4.1.2. Mos1-based gene conversion and deletion

Mos1 excision-induced Transgene-Instructed gene Conversion (MosTIC) introduces specific point mutations, small deletions, and insertions (e.g., of GFP) into a C. elegans gene of interest (Robert and Bessereau, 2007). A strain containing a genomic Mos1-insertion near or in a target gene is identified. The NemaGENETAG Consortium created a collection of over 13,000 Mos1-tagged alleles (Bazopoulou and Tavernarakis, 2009; Vallin et al., 2012). The Mos1-insertion strains are annotated on MosLocator (http://www.ciml.univ-mrs.fr/applications/MosLocator/) and Wormbase, and they are available to researchers through the Consortium (http://ums3421.univ-lyon1.fr/). Once the strain of interest is received, it is transformed with a transposase used to remobilize the transposon and with a transgene containing a repair template with a specific mutation in the region of the Mos1 insertion. Excision of the Mos1 element following transposase expression can then be repaired by homologous recombination with the provided repair template, thus introducing specific lesions into the genome. Gene conversion events occur at approximately 2 × 10−4 events per F1 animal isolated, so one would need to screen at least 5000 animals to isolate one successful conversion event (Robert and Bessereau, 2007). A similar strategy, MosDEL, can be used to introduce large deletions at specific sites (Figure 5) (Frøkjaer-Jensen et al., 2010). Deletions of up to 25 kb have been generated using the MosDEL method, at efficiencies of approximately 20% of injected worms, such that in 30 positively-selected, transgenic worms, six will carry the targeted deletion (Frøkjaer-Jensen et al., 2012). 99.4% of all genes in the C. elegans genome are within 25 kb of at least one Mos1 element in strains generated by the NemaGENETAG, with a median distance of 3.1 kb, essentially making all genes targetable by this method (Frøkjaer-Jensen et al., 2010). The related MosSCI method, which also uses homologous repair after excision, can be used to introduce single copies of a transgene into a specific genomic site, but it is not a mutagenic technique (Frøkjaer-Jensen et al., 2012; Frøkjaer-Jensen et al., 2008).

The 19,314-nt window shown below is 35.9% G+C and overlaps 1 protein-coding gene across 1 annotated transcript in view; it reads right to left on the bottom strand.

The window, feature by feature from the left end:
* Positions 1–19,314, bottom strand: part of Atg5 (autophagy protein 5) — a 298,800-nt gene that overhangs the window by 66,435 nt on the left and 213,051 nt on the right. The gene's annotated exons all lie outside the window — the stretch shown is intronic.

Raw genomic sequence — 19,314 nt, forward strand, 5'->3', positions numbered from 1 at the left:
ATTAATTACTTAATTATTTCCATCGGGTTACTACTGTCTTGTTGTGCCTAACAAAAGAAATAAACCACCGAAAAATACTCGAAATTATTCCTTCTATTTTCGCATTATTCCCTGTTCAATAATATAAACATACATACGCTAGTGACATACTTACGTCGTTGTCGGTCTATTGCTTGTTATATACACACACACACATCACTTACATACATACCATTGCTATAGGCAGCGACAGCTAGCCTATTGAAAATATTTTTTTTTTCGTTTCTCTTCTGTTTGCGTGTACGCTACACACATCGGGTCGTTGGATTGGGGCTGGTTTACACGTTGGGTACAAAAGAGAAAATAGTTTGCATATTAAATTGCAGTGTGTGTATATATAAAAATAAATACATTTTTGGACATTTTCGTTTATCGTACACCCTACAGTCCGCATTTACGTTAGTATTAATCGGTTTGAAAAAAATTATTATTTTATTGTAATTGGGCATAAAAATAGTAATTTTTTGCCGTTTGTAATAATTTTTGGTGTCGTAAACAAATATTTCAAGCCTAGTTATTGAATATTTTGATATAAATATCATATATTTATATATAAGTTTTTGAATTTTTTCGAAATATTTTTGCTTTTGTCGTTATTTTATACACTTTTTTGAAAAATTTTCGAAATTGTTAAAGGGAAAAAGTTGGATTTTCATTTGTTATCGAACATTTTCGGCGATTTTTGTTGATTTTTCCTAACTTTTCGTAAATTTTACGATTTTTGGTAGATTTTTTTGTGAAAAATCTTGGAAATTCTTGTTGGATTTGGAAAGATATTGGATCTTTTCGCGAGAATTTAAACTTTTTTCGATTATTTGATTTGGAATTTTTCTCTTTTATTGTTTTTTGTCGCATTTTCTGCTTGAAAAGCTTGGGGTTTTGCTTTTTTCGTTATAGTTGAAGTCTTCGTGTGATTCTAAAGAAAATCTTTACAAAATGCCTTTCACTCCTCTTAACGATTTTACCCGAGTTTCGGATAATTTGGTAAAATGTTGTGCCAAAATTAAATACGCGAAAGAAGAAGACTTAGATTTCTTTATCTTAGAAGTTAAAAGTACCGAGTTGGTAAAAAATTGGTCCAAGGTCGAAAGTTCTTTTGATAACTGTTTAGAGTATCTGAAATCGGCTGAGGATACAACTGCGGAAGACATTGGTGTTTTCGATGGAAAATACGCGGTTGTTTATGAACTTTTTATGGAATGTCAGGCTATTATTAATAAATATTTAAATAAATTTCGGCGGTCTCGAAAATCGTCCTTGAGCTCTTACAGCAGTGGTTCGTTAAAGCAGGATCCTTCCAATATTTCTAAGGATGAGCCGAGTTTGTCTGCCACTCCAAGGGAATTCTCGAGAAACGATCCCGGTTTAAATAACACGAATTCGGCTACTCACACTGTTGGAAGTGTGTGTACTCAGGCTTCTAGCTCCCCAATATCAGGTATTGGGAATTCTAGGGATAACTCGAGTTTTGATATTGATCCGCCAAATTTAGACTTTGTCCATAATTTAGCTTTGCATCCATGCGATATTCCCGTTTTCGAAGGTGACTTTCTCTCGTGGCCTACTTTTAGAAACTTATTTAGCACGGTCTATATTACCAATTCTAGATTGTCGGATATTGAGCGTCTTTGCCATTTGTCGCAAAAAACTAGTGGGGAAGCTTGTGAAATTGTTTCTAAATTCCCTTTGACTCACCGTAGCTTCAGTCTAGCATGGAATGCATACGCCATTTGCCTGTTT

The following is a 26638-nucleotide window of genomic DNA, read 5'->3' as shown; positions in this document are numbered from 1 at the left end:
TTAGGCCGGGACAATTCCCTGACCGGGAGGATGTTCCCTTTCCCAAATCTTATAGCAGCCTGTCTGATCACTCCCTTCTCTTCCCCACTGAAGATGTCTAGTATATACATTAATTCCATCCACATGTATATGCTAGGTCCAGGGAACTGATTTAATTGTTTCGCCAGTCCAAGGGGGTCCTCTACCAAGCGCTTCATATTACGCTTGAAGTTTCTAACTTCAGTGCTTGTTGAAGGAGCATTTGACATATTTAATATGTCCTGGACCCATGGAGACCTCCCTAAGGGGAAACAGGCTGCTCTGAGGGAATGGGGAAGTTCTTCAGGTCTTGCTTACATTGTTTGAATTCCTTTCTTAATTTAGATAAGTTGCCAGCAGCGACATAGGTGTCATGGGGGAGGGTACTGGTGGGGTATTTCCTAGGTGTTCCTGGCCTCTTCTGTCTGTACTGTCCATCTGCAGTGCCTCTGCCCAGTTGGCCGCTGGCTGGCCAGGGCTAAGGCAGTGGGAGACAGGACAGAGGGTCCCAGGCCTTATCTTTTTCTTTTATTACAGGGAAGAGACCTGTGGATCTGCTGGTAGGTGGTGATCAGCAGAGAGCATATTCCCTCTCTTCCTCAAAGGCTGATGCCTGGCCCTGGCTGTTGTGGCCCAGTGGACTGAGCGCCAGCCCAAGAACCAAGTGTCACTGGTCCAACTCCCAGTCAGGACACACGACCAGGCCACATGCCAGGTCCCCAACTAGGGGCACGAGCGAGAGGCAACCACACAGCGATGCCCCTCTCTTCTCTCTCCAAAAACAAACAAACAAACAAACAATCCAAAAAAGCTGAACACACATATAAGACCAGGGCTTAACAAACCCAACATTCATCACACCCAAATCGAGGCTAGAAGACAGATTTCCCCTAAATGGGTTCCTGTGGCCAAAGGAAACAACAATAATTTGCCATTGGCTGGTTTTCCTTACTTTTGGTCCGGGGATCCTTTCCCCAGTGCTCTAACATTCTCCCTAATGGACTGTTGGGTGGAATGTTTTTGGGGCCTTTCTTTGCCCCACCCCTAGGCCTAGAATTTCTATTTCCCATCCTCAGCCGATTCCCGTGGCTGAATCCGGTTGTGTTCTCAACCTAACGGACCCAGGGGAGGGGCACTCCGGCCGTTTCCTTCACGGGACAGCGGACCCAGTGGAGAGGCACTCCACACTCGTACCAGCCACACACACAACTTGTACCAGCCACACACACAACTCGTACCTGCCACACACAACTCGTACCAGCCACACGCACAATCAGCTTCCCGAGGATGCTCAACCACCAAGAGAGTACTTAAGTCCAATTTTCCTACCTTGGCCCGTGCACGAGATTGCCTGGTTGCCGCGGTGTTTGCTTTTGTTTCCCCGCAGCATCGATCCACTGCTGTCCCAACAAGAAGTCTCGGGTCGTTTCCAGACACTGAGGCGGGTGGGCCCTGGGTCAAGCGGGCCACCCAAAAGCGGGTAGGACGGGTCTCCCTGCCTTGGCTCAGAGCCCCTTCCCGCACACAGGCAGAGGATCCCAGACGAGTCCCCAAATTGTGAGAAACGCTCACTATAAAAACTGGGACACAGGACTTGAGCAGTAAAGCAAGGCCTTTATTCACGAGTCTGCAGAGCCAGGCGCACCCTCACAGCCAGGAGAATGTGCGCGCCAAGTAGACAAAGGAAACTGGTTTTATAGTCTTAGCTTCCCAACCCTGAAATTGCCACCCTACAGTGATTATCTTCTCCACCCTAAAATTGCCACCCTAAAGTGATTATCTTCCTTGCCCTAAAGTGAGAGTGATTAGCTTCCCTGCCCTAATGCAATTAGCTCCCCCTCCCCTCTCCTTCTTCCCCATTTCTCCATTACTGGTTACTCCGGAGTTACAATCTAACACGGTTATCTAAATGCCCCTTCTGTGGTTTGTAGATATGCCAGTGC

figure 5